Future Purchase Agreement

In the Future Purchase Agreement, the seller and buyer commit themselves to when and under what conditions they will conclude the Purchase Agreement for the respective property. This agreement is binding and legally enforceable.

Purchase Agreement

Based on the Purchase Agreement, the ownership rights to the respective property, or properties, are transferred from the seller to the buyer against payment. The Purchase Agreement provides precise specifications of the properties pursuant to the Title Deed, the purchase price and its payment, conditions for handing over the property and other essentials as agreed to by the contracting parties.

Contract for the Transfer of Unit Ownership

Based on this contract, the ownership rights to a residential or commercial unit, are transferred from the seller to the buyer against payment, in accordance to Act. No. 72/1994 Coll., inclusive of the relevant divided co-ownership of common areas of the building and land. The Contract for the Transfer of Unit Ownership provides precise specifications of the properties pursuant to the Title Deed, the purchase price and its payment, conditions for handing over the property and other essentials as agreed to by the contracting parties.

Agreement on the Transfer of Membership Rights and Obligations in a Housing Cooperative

A bilateral agreement entered into by the transferor and transferee, which sets out specifications concerning the transferor’s transfer of his/her membership and a membership share in the cooperative housing to the transferee, to which the rental right to the respective cooperative flat is connected. The agreement states the price for transferring membership rights and obligations, the payment of the price and conditions of transferring the cooperative flat.

Lease Agreement

Based on the Lease Agreement, the property owner (Lessor) leaves the respective property for the use of the lessee against payment, for a fixed or indefinite term. Flat rental is specially amended by section 685 et seq. of the Civil Code and commercial space rental is conditioned in separate Act No. 116/1990 Coll., on the lease and sublease of commercial space.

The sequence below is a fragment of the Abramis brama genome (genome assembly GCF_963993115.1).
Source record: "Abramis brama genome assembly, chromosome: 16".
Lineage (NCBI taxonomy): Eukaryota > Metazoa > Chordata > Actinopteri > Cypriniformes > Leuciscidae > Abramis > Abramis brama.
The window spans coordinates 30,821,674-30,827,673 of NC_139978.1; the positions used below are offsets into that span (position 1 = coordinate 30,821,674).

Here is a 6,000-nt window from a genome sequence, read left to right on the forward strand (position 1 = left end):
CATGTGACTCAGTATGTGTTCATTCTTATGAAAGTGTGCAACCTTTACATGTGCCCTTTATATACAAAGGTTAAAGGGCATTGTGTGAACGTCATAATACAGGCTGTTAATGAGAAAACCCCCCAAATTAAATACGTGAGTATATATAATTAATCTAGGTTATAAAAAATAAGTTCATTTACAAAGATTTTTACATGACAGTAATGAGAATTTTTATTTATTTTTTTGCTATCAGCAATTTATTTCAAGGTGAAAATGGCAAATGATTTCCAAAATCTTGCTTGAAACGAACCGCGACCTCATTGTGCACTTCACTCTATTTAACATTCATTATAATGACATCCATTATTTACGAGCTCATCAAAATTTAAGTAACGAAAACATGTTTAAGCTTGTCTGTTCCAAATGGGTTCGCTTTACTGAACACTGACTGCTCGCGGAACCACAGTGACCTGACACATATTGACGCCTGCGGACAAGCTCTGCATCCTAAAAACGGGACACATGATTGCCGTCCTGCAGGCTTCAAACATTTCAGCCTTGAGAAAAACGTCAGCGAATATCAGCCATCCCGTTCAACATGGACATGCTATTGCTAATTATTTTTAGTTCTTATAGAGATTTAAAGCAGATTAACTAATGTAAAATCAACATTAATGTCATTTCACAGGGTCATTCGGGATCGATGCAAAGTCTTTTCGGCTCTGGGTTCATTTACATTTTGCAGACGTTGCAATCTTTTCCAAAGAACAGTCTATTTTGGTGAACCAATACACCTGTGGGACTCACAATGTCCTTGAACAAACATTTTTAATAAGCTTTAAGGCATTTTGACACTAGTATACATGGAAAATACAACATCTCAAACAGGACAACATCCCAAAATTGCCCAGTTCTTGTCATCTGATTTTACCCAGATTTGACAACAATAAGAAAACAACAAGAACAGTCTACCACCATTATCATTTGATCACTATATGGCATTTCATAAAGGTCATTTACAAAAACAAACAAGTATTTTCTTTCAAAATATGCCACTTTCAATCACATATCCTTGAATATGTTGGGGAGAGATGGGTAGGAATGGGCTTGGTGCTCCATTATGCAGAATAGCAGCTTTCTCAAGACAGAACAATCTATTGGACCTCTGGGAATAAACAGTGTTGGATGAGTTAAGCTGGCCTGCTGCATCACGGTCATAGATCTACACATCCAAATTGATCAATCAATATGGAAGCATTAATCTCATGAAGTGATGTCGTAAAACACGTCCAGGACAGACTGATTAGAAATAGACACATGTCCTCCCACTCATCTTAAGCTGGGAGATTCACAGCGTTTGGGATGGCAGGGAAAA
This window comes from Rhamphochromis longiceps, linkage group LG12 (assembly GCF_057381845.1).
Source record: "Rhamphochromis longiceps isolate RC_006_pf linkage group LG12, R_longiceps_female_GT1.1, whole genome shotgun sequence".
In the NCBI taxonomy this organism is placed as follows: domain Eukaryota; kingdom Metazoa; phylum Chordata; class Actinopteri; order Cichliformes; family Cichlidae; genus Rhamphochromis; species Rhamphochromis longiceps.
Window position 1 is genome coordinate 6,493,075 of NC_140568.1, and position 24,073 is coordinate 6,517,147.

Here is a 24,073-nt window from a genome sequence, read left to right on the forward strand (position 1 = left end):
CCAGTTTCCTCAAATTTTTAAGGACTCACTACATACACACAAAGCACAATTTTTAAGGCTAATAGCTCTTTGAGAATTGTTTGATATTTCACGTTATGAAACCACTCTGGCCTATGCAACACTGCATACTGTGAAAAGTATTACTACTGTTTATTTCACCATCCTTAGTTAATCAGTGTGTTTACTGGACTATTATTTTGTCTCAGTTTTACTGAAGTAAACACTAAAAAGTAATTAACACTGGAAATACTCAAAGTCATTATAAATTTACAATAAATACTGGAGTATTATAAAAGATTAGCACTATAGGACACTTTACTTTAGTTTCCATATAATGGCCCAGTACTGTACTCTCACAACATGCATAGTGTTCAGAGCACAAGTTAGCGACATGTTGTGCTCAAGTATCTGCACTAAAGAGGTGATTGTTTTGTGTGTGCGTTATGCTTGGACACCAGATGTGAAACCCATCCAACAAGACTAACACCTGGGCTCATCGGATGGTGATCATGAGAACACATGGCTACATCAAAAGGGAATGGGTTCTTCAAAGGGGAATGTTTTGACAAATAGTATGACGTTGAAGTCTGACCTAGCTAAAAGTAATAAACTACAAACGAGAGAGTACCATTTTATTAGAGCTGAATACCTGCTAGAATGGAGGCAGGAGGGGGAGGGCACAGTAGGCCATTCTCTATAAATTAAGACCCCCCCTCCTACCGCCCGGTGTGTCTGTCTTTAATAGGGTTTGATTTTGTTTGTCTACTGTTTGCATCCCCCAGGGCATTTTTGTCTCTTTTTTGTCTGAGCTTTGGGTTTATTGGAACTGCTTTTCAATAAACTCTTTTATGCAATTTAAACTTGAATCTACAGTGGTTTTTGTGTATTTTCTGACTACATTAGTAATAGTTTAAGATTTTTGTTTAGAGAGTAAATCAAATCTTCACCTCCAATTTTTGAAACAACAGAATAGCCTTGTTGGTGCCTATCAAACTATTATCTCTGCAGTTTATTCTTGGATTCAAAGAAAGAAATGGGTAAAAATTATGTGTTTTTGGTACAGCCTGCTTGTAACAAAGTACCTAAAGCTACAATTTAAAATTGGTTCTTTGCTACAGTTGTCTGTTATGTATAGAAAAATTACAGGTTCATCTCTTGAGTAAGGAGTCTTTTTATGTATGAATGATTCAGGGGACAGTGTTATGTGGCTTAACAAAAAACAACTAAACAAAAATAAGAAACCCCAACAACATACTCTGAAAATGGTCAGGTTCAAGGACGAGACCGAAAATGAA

Legal terms

Residential and commercial space in private ownership:

Each residential and commercial unit has a direct owner, who is entered into the Title Deed, in accordance with Act No. 72/1994 Coll., on flat ownership. Residential and commercial units also include a share in common areas of the building and land. A flat is deemed a room or group of rooms, which are intended for living in based on the decision of the planning authority. A commercial space is understood as a room or group of rooms, which are intended for other purposes based on the decision of the planning authority.

Cooperative flat:

The basic difference between a flat in private ownership and a cooperative flat is that the owner of flat is a housing cooperative and the client is the owner of a membership share in the housing cooperative. Membership rights and obligations in a housing cooperative include mainly the right to rent a specific cooperative flat. The client transfers or acquires these membership rights and obligations in the housing cooperative by means of a payment against the transfer of membership rights and obligations.

Family house:

A family house is a building for residing in, in which more than half of the floor area corresponds to the requirements for permanent family housing and is intended for this purpose. Moreover, it includes a maximum of three independent flats, two aboveground and one underground floor and an attic.

Block of flats:

Building for residential living, in which more than half of the floor area corresponds to the requirements for permanent housing and is intended for the purpose thereof.

Land:

Land is a part of the Earth’s surface, separated from adjacent parts of territorial administrative unit boundaries or cadastral area boundaries, ownership boundaries, possession boundaries, land type boundaries, or land use type boundaries.

Building lot:

A building lot is understood as a piece of land entered in the Land Registry as a “built-up area and yard.” Moreover, as a lot of varying type, however, intended by municipal planning documentation, or issued zoning permit for building on, regardless of its status registered in the Land Registry.

Land in simplified registration at the Land Registry:

Land with boundaries that are not distinct in the terrain because they are merged into one larger land unit from previous times.

Land lot:

A piece of land with defined boundaries which are documented on a cadastral map and marked with a parcel lot number.

Cadastral map:

A detailed large-scale planimetric map depicting properties, maintained in constant accordance with the actual status in the terrain.

Title Deed: